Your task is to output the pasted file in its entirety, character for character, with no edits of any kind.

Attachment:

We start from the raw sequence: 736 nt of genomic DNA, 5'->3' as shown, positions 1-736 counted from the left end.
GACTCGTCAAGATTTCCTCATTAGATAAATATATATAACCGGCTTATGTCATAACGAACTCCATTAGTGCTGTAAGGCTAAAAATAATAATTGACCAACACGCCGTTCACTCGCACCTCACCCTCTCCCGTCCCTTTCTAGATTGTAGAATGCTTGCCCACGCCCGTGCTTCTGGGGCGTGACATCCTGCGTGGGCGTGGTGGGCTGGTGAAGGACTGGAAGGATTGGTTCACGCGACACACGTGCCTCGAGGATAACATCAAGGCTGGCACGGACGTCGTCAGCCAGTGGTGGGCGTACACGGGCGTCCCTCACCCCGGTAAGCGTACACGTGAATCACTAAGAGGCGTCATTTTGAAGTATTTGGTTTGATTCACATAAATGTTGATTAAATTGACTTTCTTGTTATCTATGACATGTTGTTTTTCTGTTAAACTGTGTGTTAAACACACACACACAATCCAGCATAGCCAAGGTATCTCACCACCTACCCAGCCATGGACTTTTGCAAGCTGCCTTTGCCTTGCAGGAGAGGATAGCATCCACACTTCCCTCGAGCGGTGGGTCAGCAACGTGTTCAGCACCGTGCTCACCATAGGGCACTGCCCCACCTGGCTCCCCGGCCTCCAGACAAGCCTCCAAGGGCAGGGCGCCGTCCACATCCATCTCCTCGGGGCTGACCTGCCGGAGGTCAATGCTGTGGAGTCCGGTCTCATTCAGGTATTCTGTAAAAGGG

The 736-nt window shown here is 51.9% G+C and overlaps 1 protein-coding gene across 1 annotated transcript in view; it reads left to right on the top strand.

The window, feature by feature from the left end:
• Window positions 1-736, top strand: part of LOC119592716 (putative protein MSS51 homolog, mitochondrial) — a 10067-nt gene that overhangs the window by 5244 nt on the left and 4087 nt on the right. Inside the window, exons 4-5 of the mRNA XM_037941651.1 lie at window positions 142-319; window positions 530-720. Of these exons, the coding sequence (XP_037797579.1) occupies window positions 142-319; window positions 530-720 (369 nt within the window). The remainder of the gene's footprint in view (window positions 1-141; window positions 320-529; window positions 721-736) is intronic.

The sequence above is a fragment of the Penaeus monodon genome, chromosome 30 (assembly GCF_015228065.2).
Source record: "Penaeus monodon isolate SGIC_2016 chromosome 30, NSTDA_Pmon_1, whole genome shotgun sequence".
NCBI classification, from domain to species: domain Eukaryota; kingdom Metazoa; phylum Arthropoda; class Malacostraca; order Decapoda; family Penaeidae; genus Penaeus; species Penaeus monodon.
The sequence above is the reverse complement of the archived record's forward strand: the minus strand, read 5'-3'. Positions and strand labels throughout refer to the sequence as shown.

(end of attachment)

We start from the raw sequence: 736 nt of genomic DNA, 5'->3' as shown, positions 1-736 counted from the left end.
GACTCGTCAAGATTTCCTCATTAGATAAATATATATAACCGGCTTATGTCATAACGAACTCCATTAGTGCTGTAAGGCTAAAAATAATAATTGACCAACACGCCGTTCACTCGCACCTCACCCTCTCCCGTCCCTTTCTAGATTGTAGAATGCTTGCCCACGCCCGTGCTTCTGGGGCGTGACATCCTGCGTGGGCGTGGTGGGCTGGTGAAGGACTGGAAGGATTGGTTCACGCGACACACGTGCCTCGAGGATAACATCAAGGCTGGCACGGACGTCGTCAGCCAGTGGTGGGCGTACACGGGCGTCCCTCACCCCGGTAAGCGTACACGTGAATCACTAAGAGGCGTCATTTTGAAGTATTTGGTTTGATTCACATAAATGTTGATTAAATTGACTTTCTTGTTATCTATGACATGTTGTTTTTCTGTTAAACTGTGTGTTAAACACACACACACAATCCAGCATAGCCAAGGTATCTCACCACCTACCCAGCCATGGACTTTTGCAAGCTGCCTTTGCCTTGCAGGAGAGGATAGCATCCACACTTCCCTCGAGCGGTGGGTCAGCAACGTGTTCAGCACCGTGCTCACCATAGGGCACTGCCCCACCTGGCTCCCCGGCCTCCAGACAAGCCTCCAAGGGCAGGGCGCCGTCCACATCCATCTCCTCGGGGCTGACCTGCCGGAGGTCAATGCTGTGGAGTCCGGTCTCATTCAGGTATTCTGTAAAAGGG

The 736-nt window shown here is 51.9% G+C and overlaps 1 protein-coding gene across 1 annotated transcript in view; it reads left to right on the top strand.

The window, feature by feature from the left end:
• Window positions 1-736, top strand: part of LOC119592716 (putative protein MSS51 homolog, mitochondrial) — a 10067-nt gene that overhangs the window by 5244 nt on the left and 4087 nt on the right. Inside the window, exons 4-5 of the mRNA XM_037941651.1 lie at window positions 142-319; window positions 530-720. Of these exons, the coding sequence (XP_037797579.1) occupies window positions 142-319; window positions 530-720 (369 nt within the window). The remainder of the gene's footprint in view (window positions 1-141; window positions 320-529; window positions 721-736) is intronic.

The sequence above is a fragment of the Penaeus monodon genome, chromosome 30 (assembly GCF_015228065.2).
Source record: "Penaeus monodon isolate SGIC_2016 chromosome 30, NSTDA_Pmon_1, whole genome shotgun sequence".
NCBI classification, from domain to species: domain Eukaryota; kingdom Metazoa; phylum Arthropoda; class Malacostraca; order Decapoda; family Penaeidae; genus Penaeus; species Penaeus monodon.
The sequence above is the reverse complement of the archived record's forward strand: the minus strand, read 5'-3'. Positions and strand labels throughout refer to the sequence as shown.